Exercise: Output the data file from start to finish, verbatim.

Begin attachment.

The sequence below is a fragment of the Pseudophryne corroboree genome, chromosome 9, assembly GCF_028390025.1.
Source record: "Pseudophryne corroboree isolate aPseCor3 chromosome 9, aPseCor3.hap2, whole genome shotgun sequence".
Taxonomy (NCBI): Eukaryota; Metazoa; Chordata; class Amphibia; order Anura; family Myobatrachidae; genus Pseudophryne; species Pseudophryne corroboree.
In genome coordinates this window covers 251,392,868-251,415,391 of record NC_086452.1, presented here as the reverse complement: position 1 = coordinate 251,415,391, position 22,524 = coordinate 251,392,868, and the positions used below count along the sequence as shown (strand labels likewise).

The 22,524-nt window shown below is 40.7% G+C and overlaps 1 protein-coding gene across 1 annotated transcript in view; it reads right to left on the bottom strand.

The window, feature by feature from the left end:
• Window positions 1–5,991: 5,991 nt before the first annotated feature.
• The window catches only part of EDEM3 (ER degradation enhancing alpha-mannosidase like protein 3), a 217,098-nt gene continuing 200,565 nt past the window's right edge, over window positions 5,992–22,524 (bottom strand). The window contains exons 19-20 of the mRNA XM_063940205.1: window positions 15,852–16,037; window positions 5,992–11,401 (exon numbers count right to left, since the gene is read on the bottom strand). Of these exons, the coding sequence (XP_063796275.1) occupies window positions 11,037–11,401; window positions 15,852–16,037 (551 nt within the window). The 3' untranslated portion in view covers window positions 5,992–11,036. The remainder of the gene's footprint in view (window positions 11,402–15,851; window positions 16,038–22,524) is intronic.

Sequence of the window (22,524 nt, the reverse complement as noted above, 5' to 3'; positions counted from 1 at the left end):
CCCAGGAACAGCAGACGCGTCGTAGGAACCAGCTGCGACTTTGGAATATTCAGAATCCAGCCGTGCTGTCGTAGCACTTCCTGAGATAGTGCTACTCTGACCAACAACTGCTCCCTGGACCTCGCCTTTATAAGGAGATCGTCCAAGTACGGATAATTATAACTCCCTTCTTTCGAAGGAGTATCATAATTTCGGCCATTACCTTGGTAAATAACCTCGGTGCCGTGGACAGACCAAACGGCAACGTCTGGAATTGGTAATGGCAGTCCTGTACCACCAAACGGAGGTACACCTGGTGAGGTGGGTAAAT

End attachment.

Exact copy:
The sequence below is a fragment of the Pseudophryne corroboree genome, chromosome 9, assembly GCF_028390025.1.
Source record: "Pseudophryne corroboree isolate aPseCor3 chromosome 9, aPseCor3.hap2, whole genome shotgun sequence".
Taxonomy (NCBI): Eukaryota; Metazoa; Chordata; class Amphibia; order Anura; family Myobatrachidae; genus Pseudophryne; species Pseudophryne corroboree.
In genome coordinates this window covers 251,392,868-251,415,391 of record NC_086452.1, presented here as the reverse complement: position 1 = coordinate 251,415,391, position 22,524 = coordinate 251,392,868, and the positions used below count along the sequence as shown (strand labels likewise).

The 22,524-nt window shown below is 40.7% G+C and overlaps 1 protein-coding gene across 1 annotated transcript in view; it reads right to left on the bottom strand.

The window, feature by feature from the left end:
• Window positions 1–5,991: 5,991 nt before the first annotated feature.
• The window catches only part of EDEM3 (ER degradation enhancing alpha-mannosidase like protein 3), a 217,098-nt gene continuing 200,565 nt past the window's right edge, over window positions 5,992–22,524 (bottom strand). The window contains exons 19-20 of the mRNA XM_063940205.1: window positions 15,852–16,037; window positions 5,992–11,401 (exon numbers count right to left, since the gene is read on the bottom strand). Of these exons, the coding sequence (XP_063796275.1) occupies window positions 11,037–11,401; window positions 15,852–16,037 (551 nt within the window). The 3' untranslated portion in view covers window positions 5,992–11,036. The remainder of the gene's footprint in view (window positions 11,402–15,851; window positions 16,038–22,524) is intronic.

Sequence of the window (22,524 nt, the reverse complement as noted above, 5' to 3'; positions counted from 1 at the left end):
CCCAGGAACAGCAGACGCGTCGTAGGAACCAGCTGCGACTTTGGAATATTCAGAATCCAGCCGTGCTGTCGTAGCACTTCCTGAGATAGTGCTACTCTGACCAACAACTGCTCCCTGGACCTCGCCTTTATAAGGAGATCGTCCAAGTACGGATAATTATAACTCCCTTCTTTCGAAGGAGTATCATAATTTCGGCCATTACCTTGGTAAATAACCTCGGTGCCGTGGACAGACCAAACGGCAACGTCTGGAATTGGTAATGGCAGTCCTGTACCACCAAACGGAGGTACACCTGGTGAGGTGGGTAAAT